• Checking the interfaces to business systems to see if they are adequately secured.
  • Revisiting data backup plans and disaster recovery strategies.
  • Reviewing the business systems platform’s security configurations.  

There’s no new news here. These are fundamental to practicing good security, but still too many companies ignore them. A return to these basics is essential for companies going digital because in the next phase more processes will be automated, more services cloud-based, and more devices will be connected. Companies will need to add in these digital best practices to continue their transformation:  

  • Identify and prevent attacks from within the apps
  • Protect data with an all-encompassing strategy that covers the cloud, on premise, and mobile devices
  • Apply 360-degree correlation analytics across the network, endpoints, application, and data
  • Accelerate threat detection with real-time incident response and forensics to limit threat impact
  • Respond to threats in an adaptive manner with deep-learning powered cybersecurity analytics

Security Cornerstones: Products, Operations and Culture
To secure products, security must be incorporated into the applications, delivering the ultimate protection of content and transactions. Secure operations meets the security principles of “Confidentiality, Integrity and Availability,” providing a comprehensive end-to-end cloud and IT operations security framework. To create a secure company also means nurturing a well-established security culture and a secure environment with end-to-end physical security of business assets and business continuity for operational resilience, including employee training programs that teach everyone in the company about the latest threats and how to avoid them.

During the next few years companies will embrace new technologies such as predictive analytics, machine learning, and cognitive intelligence to keep their business assets secure. Companies that combine these future-oriented tools with tried-and-true best practices of the past will have the security they need to be a data-centric, automated digital business. 

Related Content:

 

Justin Somaini joined SAP from cloud provider Box, where he was chief trust officer, having previously held a number of senior positions at both Yahoo and Symantec, and has accrued more than 20 years' professional experience in the IT security sector. View Full Bio
Comment  | 
Print  | 
More Insights
Comments
Threaded  |  Newest First  |  Oldest First
I 'Hacked' My Accounts Using My Mobile Number: Here's What I Learned
Nicole Sette, Director in the Cyber Risk practice of Kroll, a division of Duff & Phelps,  11/19/2019
DevSecOps: The Answer to the Cloud Security Skills Gap
Lamont Orange, Chief Information Security Officer at Netskope,  11/15/2019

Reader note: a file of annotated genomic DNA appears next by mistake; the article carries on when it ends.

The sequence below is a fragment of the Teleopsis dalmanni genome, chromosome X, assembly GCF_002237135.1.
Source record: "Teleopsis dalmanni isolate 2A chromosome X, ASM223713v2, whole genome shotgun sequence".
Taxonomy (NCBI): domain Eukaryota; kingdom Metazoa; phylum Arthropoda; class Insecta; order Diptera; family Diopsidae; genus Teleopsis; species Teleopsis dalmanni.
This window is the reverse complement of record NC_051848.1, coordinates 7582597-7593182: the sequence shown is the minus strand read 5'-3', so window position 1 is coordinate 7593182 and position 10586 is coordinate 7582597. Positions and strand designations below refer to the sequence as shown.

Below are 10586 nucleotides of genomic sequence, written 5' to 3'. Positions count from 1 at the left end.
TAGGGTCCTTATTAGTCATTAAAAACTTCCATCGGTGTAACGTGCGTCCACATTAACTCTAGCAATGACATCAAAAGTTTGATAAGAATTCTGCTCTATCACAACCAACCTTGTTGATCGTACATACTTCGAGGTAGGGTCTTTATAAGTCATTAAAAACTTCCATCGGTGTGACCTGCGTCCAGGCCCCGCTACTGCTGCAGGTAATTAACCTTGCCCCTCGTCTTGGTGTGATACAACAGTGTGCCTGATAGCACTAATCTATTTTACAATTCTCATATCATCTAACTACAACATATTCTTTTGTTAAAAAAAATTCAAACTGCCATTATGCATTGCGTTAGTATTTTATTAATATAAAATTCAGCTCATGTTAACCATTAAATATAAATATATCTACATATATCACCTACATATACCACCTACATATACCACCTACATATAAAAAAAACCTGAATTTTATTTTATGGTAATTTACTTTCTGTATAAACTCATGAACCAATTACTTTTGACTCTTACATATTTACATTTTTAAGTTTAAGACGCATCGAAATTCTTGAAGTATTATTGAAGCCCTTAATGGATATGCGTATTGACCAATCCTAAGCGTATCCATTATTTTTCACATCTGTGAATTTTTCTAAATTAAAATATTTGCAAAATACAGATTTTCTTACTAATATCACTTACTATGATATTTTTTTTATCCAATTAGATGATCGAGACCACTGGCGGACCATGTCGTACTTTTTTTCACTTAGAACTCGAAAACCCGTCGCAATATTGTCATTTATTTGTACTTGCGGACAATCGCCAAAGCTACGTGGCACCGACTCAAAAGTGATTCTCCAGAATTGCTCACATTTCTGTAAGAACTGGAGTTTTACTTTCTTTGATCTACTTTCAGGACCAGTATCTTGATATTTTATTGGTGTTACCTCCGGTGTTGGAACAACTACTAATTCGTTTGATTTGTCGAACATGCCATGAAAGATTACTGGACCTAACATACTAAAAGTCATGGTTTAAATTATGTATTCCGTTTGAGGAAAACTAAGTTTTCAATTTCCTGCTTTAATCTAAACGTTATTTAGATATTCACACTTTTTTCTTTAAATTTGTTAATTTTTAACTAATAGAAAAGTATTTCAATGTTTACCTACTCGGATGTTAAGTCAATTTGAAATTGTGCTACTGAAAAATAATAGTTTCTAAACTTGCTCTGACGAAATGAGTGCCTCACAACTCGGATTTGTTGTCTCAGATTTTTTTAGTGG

Attackers' Costs Increasing as Businesses Focus on Security
Robert Lemos, Contributing Writer,  11/15/2019
Register for Dark Reading Newsletters
White Papers
Video
Cartoon Contest
Current Issue
Navigating the Deluge of Security Data
In this Tech Digest, Dark Reading shares the experiences of some top security practitioners as they navigate volumes of security data. We examine some examples of how enterprises can cull this data to find the clues they need.
Flash Poll
Rethinking Enterprise Data Defense
Rethinking Enterprise Data Defense
Frustrated with recurring intrusions and breaches, cybersecurity professionals are questioning some of the industrys conventional wisdom. Heres a look at what theyre thinking about.
Twitter Feed
Dark Reading - Bug Report
Bug Report
Enterprise Vulnerabilities
From DHS/US-CERT's National Vulnerability Database
CVE-2012-2079
PUBLISHED: 2019-11-22
A cross-site request forgery (CSRF) vulnerability in the Activity module 6.x-1.x for Drupal.
CVE-2019-11325
PUBLISHED: 2019-11-21
An issue was discovered in Symfony before 4.2.12 and 4.3.x before 4.3.8. The VarExport component incorrectly escapes strings, allowing some specially crafted ones to escalate to execution of arbitrary PHP code. This is related to symfony/var-exporter.
CVE-2019-18887
PUBLISHED: 2019-11-21
An issue was discovered in Symfony 2.8.0 through 2.8.50, 3.4.0 through 3.4.34, 4.2.0 through 4.2.11, and 4.3.0 through 4.3.7. The UriSigner was subject to timing attacks. This is related to symfony/http-kernel.
CVE-2019-18888
PUBLISHED: 2019-11-21
An issue was discovered in Symfony 2.8.0 through 2.8.50, 3.4.0 through 3.4.34, 4.2.0 through 4.2.11, and 4.3.0 through 4.3.7. If an application passes unvalidated user input as the file for which MIME type validation should occur, then arbitrary arguments are passed to the underlying file command. T...
CVE-2019-18889
PUBLISHED: 2019-11-21
An issue was discovered in Symfony 3.4.0 through 3.4.34, 4.2.0 through 4.2.11, and 4.3.0 through 4.3.7. Serializing certain cache adapter interfaces could result in remote code injection. This is related to symfony/cache.